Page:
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by Tim Beissmann

The Federal Government says it has no intention of allowing Australia to become a “dumping ground” for other countries’ old vehicles, referring to the Productivity Commission’s recommendation to relax the restrictions on the importation of second-hand passenger and light-commercial vehicles.

The recommendation is part of the Productivity Commission’s final report on the Australian automotive manufacturing industry, released today.

The report recommends new rules for ‘grey import’ vehicles should not commence before 2018, should initially be limited to vehicles manufactured no earlier than five years prior to the date of application for importation, and should be limited to second-hand vehicles imported from countries that have vehicle design standards consistent with those recognised by Australia.

It calls on the Australian Government to accelerate the harmonisation of Australian Design Rules with the United Nations Economic Commission for Europe Regulations and the mutual recognition of other appropriate vehicle standards.

The report also recommends the Australian Government removes the $12,000 specific duty on imported second-hand vehicle from the Customs Tariff as soon as practicable.

Federal Industry Minister Ian MacFarlane today reiterated that no decision has been taken to relax the restrictions relating to grey imports.

“We have no intention of allowing Australia to become the dumping ground for other countries’ old second-hand vehicles,” a statement read.

“This issue will be considered in detail as part of the government’s review of the Motor Vehicle Standards Act 1989, mindful of the need to maintain the highest safeguards for consumers and the impact of any changes on the domestic car retail market.”

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Federal Chamber of Automotive Industries CEO Tony Weber welcomed MacFarlane’s comments, insisting that Australia has the most competitive new car market in the world and that competition brings the latest environmental and safety technologies for consumers.

“With the significant year-on-year improvements in vehicle technology, it goes without saying that a newer motor vehicle fleet is better for consumers as newer cars are safer, more environmentally friendly and more reliable,” Weber said.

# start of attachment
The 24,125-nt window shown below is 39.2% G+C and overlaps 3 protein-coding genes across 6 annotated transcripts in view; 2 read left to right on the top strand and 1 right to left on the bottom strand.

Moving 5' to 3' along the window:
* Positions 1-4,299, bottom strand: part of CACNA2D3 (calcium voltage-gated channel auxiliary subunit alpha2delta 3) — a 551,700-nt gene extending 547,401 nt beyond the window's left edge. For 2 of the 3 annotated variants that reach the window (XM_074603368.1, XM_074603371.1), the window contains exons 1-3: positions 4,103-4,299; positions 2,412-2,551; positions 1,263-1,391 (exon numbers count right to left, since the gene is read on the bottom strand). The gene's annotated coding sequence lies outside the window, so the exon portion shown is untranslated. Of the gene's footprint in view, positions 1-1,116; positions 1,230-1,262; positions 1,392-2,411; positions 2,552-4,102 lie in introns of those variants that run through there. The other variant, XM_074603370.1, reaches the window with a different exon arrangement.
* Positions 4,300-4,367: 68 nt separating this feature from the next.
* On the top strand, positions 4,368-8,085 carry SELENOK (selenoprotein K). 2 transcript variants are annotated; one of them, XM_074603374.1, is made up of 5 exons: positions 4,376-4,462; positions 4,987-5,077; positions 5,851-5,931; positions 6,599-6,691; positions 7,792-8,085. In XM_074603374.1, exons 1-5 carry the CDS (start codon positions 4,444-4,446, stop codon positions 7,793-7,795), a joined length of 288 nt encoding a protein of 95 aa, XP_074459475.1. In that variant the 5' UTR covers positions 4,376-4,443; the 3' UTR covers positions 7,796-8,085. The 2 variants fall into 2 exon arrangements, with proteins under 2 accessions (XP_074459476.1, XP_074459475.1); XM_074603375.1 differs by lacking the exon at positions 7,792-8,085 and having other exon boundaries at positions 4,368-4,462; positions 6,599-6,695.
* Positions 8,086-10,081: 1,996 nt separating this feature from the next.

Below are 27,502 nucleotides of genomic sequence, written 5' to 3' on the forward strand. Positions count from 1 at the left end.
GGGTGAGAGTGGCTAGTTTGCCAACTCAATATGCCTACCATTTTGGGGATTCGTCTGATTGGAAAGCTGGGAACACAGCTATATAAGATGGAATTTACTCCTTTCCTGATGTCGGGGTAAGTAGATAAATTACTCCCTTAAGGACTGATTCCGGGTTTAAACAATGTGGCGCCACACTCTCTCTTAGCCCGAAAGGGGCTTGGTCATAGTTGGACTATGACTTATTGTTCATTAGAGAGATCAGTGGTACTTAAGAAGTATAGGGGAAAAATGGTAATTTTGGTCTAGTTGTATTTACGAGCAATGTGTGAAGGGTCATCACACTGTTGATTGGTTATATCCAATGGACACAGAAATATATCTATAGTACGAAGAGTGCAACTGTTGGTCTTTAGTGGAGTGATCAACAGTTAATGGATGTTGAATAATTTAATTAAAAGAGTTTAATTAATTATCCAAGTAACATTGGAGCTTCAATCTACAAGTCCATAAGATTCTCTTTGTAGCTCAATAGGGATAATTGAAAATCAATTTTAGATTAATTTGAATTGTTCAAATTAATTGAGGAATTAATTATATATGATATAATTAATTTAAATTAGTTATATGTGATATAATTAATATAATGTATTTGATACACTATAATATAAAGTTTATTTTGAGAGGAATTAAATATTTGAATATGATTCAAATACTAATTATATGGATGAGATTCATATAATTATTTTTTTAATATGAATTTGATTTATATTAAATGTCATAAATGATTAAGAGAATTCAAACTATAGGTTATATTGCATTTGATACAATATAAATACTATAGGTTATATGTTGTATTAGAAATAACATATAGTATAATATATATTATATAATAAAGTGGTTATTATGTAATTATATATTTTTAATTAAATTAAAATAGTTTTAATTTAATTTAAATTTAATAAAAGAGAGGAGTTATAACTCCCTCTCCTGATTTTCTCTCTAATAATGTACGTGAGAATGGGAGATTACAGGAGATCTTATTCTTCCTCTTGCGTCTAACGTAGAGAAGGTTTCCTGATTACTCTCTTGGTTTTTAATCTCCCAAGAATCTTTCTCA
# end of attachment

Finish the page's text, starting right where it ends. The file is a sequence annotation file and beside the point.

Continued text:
“We will continue to engage with the government about this matter.”

Earlier this month, GM Holden chairman and managing director Gerry Dorizas warned against the relaxation of grey import restrictions, telling CarAdvice a change in policy could cut Australia’s new vehicle market in half.

“I think it’s not only Holden’s business model [that it affects], I think it’s everyone’s business model,” Dorizas said.

“I think it’s not about Holden, [it’s] the whole business, whatever is going to happen to Holden is going to happen to everybody, in terms of residuals, in terms of older cars on the market, it’s just going to be a mess.”

The Productivity Commission also supports an end to government funding for the automotive industry when current support programs end, calling on the government to repeal the Automotive Transformation Scheme after the end of local production, the discontinuation of the Automotive New Markets Initiative at their scheduled closure in 2015-2016, and no replacement of the Green Car Innovation Fund after the final payments are made in 2014-2015.

It also recommends the Australian, state and territory governments should not provide any further ongoing or ad hoc assistance, including capital subsidies, to the firms in the automotive manufacturing industry beyond that already committed.




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